For most of us, our utility bills are among the most expensive monthly bills that we have to pay. With the rising cost of living, this is a serious concern for many of us. With rapidly rising bills, what can we do to make sure we are not wasting the precious electricity we are paying for? We are going to take a look at how to conserve energy in our homes – and also if you can make your own too.

Saving electricity

There are lots of little steps to take to conserve energy, waste less and cut back on utility bills.  Let’s take a closer look …

1. Use natural lighting and air conditioning

The very best source of light is of course the sun. During the day, natural light is the best way to light your home and it’s absolutely free. So open those blinds, pull the curtains back and let in that natural light. Those rays of sunlight can also help warm the house in cooler months.

In the same way, open those windows and let the airflow through the home rather than using air conditioning systems. Open windows don’t cost anything, and fresh air is less likely to contain nasties that can build up in air-con units.

2. Turn off lights when leaving the room

There are times when using lights is necessary, especially in the darker winter months. But be sure to turn the lights off when leaving a room and remember that little lamp in the corner too. This means you aren’t wasting power lighting up an empty space and it will make the bulb last longer and can even remove the risk of problems such as fires from electrical circuits. If you are a fan of smart tech, you can get connected lightbulbs with motion sensors so they turn off when you leave the room.

3. Change to LED bulbs

There’s a reason that people are pushing for a switch to LED bulbs. Firstly, they last longer than conventional bulbs (some LED bulbs have a lifespan of up to 25 years). Yes, the initial cost is more but they definitely pay this back over time. They are also far more energy efficient. It is worth comparing the difference between the different types of bulbs to see for yourself.

  Traditional Incandescent Halogen CFL LED
Energy Efficient Very Low Low High Very High
Colour temperature Warm Warm Warm to cool Warm to cool
Lifespan 1,000 hours (1 year) 3,000 hours (3 years) 8,000 hours (8 years) 25,000 hours (25 years)

4. Use energy-efficient appliances

When it comes to replacing any electrical appliance, look at the energy efficiency of the new one before committing to it. All electrical appliances now have to have a rating on them with A being the best. This allows you to make easy comparisons to see which model and make are the most energy efficient. The less energy it uses, the less cost of electricity to you.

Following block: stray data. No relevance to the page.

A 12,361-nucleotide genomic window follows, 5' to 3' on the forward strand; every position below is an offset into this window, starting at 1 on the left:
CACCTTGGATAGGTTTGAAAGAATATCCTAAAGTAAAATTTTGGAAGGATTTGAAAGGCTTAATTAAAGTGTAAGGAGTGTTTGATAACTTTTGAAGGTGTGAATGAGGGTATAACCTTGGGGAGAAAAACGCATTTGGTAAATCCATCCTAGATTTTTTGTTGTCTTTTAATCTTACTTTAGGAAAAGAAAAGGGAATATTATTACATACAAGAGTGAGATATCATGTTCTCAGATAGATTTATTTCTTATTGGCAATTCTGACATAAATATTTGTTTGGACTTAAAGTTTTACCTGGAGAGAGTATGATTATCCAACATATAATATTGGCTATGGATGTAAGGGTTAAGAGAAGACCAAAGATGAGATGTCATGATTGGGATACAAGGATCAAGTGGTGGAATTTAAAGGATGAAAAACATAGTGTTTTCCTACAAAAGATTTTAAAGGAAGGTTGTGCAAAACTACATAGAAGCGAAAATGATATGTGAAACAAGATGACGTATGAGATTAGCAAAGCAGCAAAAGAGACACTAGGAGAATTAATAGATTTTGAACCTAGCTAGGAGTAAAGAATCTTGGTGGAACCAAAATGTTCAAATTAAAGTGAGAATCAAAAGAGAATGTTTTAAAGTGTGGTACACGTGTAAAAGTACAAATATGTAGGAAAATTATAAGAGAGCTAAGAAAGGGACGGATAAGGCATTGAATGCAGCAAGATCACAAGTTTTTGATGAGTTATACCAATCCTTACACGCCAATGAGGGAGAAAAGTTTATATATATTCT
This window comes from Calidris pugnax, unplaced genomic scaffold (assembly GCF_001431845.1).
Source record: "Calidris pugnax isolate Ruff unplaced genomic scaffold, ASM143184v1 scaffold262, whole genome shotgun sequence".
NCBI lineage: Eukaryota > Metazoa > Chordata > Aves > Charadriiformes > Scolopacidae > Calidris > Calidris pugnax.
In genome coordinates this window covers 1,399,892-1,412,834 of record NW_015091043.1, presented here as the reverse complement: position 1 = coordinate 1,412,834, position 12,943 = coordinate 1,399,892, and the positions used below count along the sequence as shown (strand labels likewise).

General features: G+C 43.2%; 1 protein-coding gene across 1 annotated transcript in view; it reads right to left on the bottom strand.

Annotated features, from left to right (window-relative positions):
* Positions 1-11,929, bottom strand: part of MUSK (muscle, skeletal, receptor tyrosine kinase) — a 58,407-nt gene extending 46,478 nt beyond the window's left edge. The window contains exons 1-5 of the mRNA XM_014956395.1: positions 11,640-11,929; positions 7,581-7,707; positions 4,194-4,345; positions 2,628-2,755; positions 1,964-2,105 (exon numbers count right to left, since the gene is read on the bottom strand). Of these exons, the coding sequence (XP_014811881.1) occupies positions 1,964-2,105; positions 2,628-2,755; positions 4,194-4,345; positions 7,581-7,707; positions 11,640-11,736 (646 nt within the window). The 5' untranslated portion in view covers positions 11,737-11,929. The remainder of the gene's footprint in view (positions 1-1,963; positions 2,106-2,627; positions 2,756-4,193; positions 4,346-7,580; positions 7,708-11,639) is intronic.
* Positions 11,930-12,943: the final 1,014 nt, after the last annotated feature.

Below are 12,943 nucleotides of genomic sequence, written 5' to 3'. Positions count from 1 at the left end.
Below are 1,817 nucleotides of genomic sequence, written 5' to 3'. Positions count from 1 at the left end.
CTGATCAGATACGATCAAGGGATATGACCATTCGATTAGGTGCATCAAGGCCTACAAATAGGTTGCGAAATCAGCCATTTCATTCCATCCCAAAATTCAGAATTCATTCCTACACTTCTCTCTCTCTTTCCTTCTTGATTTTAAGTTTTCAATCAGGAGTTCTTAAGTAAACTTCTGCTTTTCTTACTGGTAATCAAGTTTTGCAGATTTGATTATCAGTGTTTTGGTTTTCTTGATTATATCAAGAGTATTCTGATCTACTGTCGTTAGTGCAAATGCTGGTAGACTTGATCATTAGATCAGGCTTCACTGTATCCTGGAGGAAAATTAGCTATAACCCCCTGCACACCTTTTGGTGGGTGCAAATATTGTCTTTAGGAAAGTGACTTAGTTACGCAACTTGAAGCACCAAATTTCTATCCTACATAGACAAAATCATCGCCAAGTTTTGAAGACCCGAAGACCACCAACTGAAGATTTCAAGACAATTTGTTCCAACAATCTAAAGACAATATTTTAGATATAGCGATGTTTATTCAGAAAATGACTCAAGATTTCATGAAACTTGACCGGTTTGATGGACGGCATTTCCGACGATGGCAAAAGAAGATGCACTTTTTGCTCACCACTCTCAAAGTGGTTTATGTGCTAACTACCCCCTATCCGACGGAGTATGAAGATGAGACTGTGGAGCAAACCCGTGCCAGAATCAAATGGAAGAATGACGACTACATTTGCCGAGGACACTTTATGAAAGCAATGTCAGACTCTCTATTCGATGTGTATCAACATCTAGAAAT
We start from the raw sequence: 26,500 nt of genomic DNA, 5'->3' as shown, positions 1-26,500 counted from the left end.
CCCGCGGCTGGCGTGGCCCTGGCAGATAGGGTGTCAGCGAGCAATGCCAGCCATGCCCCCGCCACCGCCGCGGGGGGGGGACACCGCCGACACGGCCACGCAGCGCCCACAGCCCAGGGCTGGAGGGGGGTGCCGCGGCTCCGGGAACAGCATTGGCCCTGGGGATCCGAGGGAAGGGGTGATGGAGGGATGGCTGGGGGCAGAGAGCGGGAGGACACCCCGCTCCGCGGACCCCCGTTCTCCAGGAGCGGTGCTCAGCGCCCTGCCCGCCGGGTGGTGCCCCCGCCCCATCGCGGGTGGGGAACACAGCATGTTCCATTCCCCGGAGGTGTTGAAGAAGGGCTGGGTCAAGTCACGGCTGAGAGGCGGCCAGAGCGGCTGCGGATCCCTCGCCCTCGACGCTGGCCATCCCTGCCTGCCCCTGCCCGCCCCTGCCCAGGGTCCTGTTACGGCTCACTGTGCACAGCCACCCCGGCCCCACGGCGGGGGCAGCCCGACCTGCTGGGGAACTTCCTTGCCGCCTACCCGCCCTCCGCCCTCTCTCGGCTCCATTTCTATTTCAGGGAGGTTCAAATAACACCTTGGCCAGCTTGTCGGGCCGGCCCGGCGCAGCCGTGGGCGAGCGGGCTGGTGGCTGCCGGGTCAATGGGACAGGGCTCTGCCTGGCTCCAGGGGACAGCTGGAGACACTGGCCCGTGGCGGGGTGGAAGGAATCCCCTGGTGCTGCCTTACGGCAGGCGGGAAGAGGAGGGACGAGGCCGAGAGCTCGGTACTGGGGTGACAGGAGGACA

5. Fill up your dishwasher and washing machine

It can be tempting to run a dishwasher half full or just put a half load into the washing machine, but this is a waste of power. Instead, make sure you use everything to capacity, even if it means leaving some dirty dishes from lunch lying in the dishwasher until dinner. That way you get the most for the electricity used. Likewise, if you have the oven on to cook a meal, can anything else be put in at the same time, for example, pizza for tomorrow’s lunch or jacket potatoes for dinner? This cuts down the amount of time each of those appliances is in use.

6. Insulate your home

One of the biggest causes of wasted energy is poor insulation.  Heat rises, vanishes through the roof and is lost.  Therefore looking at the quality and thickness of the insulation in your roof or loft can be vital to improving your home’s energy efficiency.

Make your own electricity

The other big element of being sustainable is looking to create your own electricity. There are lots of renewable options that can be used in most homes to generate electricity, cut down bills and even make a little money selling unused power. Let’s take a closer look …

Solar thermal

A solar panel can be used to heat hot water and works alongside an existing system. This means when there is sunlight, you can generate power to create hot water and not need to use gas and electricity to power your boiler for the job. You may need to get a new tank that works with this kind of system and you do need a house facing within 90 degrees south.

Photovoltaic

This is another type of solar panel that creates electricity from sunlight. You have the panels fitted to the roof so again a 90-degree south angle is needed. It can be expensive to set up but if you generate more power than you need, there are schemes to sell it back to utility companies.

Wind turbines

Most of the time wind turbines are massive things seen in hilly fields or at sea. However now smaller, home-sized versions are becoming available and if you live in the right kind of area, they may be worth considering. There can be restrictions about where you can put them with planning permission or local regulations so be sure to check this first.

Heat pumps

These use the principles of refrigeration (vapour compression) to create heat from water, ground or air and then transfer it to an electric pump.  Little maintenance is available, but the cost is variable depending on what source you want to use. You do want to make sure your home is well-insulated if you go with this idea.

In conclusion …

Not everyone will be able to produce their own electricity at this point, but we can all do more to conserve it and therefore make our homes more energy efficient. It also has the benefit of saving money on those utility bills as well!